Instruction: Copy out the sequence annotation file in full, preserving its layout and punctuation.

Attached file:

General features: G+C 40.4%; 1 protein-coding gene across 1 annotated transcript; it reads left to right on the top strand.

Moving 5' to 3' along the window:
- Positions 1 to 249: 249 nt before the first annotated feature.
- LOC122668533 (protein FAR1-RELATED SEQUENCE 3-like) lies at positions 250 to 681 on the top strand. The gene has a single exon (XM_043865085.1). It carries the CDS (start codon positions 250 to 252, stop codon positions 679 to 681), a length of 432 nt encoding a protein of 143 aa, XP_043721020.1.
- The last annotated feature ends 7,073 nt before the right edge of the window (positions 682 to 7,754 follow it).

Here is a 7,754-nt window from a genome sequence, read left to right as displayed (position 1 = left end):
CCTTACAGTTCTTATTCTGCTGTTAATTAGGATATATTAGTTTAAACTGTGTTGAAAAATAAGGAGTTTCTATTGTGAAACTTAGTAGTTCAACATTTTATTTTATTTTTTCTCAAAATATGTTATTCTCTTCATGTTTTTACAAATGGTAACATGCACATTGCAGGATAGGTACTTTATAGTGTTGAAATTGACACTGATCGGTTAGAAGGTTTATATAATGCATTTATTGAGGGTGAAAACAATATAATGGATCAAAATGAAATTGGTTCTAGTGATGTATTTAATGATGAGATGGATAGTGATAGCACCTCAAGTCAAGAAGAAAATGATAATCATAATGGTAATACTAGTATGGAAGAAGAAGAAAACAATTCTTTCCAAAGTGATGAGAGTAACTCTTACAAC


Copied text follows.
General features: G+C 40.4%; 1 protein-coding gene across 1 annotated transcript; it reads left to right on the top strand.

Moving 5' to 3' along the window:
- Positions 1 to 249: 249 nt before the first annotated feature.
- LOC122668533 (protein FAR1-RELATED SEQUENCE 3-like) lies at positions 250 to 681 on the top strand. The gene has a single exon (XM_043865085.1). It carries the CDS (start codon positions 250 to 252, stop codon positions 679 to 681), a length of 432 nt encoding a protein of 143 aa, XP_043721020.1.
- The last annotated feature ends 7,073 nt before the right edge of the window (positions 682 to 7,754 follow it).

Here is a 7,754-nt window from a genome sequence, read left to right as displayed (position 1 = left end):
CCTTACAGTTCTTATTCTGCTGTTAATTAGGATATATTAGTTTAAACTGTGTTGAAAAATAAGGAGTTTCTATTGTGAAACTTAGTAGTTCAACATTTTATTTTATTTTTTCTCAAAATATGTTATTCTCTTCATGTTTTTACAAATGGTAACATGCACATTGCAGGATAGGTACTTTATAGTGTTGAAATTGACACTGATCGGTTAGAAGGTTTATATAATGCATTTATTGAGGGTGAAAACAATATAATGGATCAAAATGAAATTGGTTCTAGTGATGTATTTAATGATGAGATGGATAGTGATAGCACCTCAAGTCAAGAAGAAAATGATAATCATAATGGTAATACTAGTATGGAAGAAGAAGAAAACAATTCTTTCCAAAGTGATGAGAGTAACTCTTACAAC